I'm something of a Thanksgiving Scrooge. (I apologize for mixing holiday references. Feel free to throw gravy at me.)
Growing up, my paternal grandparents lived down the street. All our other family members lived far away and never came around, so Thanksgiving would just be my mom and dad and the grandparents. There was nothing new to talk about since we saw each other all the time, so the whole affair felt stilted, like we were trying too hard.
Add to that a few other factors -- I don't like big, heavy meals; I don't like getting dressed up (or wearing pants, for that matter); and the average Thanksgiving menu consists of several foods on my Ick List -- and you'll understand why Thanksgiving ranks a rung or two below Arbor Day on my holiday ladder.
But there is one exception to my insufferable negativity: thankfulness.
I appreciate the "thanks" part of Thanksgiving, and I love when we take time to reflect on all there is to be grateful for, like family, friends and charming newspaper columnists. (I just wish we could do the thankfulness part without having to wear pants and eat barf-o stuffing and listen to drunk uncles slur terrible jokes.)
With that in mind, I will share some of the many things I'm thankful for this year. Rest assured I'm typing this while wearing comfy shorts and sheltering 47 turkeys in my basement.
I'm thankful for the lawyers who rushed to Chicago airports to assist immigrants caught up in the Trump administration's various attempts at a travel ban targeting predominantly Muslim countries. It was an inspiration to see professionals jump, without hesitation, and come to the aid of those wrongly targeted by a decidedly un-American order.
I'm thankful there's still no stupid wall along the U.S.-Mexico border.
I'm thankful there are still people out there who believe in facts.
I'm thankful for all the women who have stepped forward to reveal the staggering scope of sexual harassment and sexual assault in this country. Their courage will make us a better society.
I'm thankful for Chance the Rapper, one of the few high-profile Chicagoans who seems to truly care about the youth in our city. His SocialWorks organization has raised more than $2 million for Chicago Public Schools this year.
In September, Chance said: "Quality education for public schools is the most important investment a community can make." He gets it. We need more like him.
I'm thankful for anyone out there who has contemplated suicide but found a way to not take that step. Suicide rates have been rising, reaching a 30-year high last year, and an average of 121 people a day take their lives. This is a crisis we have to address, and I'm thankful for the people and organizations out there helping humans recognize their own worth each day.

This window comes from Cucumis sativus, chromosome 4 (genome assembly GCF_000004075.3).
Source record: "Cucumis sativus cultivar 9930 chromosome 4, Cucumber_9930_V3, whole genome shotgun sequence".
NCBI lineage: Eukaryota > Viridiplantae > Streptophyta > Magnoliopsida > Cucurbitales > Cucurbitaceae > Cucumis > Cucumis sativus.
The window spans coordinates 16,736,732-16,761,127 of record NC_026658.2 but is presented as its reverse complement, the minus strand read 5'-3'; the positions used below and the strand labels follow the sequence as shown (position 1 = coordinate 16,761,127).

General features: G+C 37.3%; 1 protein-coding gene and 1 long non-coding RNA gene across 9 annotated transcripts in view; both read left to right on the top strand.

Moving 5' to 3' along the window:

I have a friend who struggles with depression and has attempted suicide, and I'll say to everyone out there what I said to him: The world is a far better place with you in it -- always.
I'm thankful for journalists who are doing their jobs despite relentless attacks on the free press coming from the highest office in the land.
I'm thankful to the many Americans out there who have not accepted President Donald Trump's behavior as normal. I'm thankful for those who remain shocked, on an almost daily basis, at Trump's degradation of the basic norms of decency that come with the office he holds.
I'm thankful for the people who call their elected representatives to let their voices be heard. I'm thankful to the lawmakers who actually listen.
I'm thankful for dogs. They're a beacon of light in dark times. (Cats are good too. Please don't send mean emails, cat people.)
I'm also thankful for cute animal videos on the internet, without which most of us would likely have gone mad already.
I'm thankful for zombies. Whether in "The Walking Dead" or "Fear the Walking Dead" or "The Walking Dead Christmas Special" (I may have made that last one up), I love zombies and always will. Perhaps it's because I relate to them on an intellectual level. Or maybe it's because I respect their singular focus on eating slow-moving people. Doesn't matter. More zombies, please.
Finally, I'm thankful to everyone who reads this column. When I wrote about my dad dying over the summer, the response from readers was humbling and overwhelming. It helped, and I'm truly honored to have that connection.
Whether you like me or want to throw hot garbage at me, we are all -- one way or another -- in this together.
I'm thankful for the opportunity to share my thoughts.
And I wish you all a safe, happy and staggeringly wonderful Thanksgiving.
(Rex Huppke is a columnist for the Chicago Tribune and a noted hypocrisy enthusiast. You can email him at firstname.lastname@example.org or follow him on Twitter at @RexHuppke.)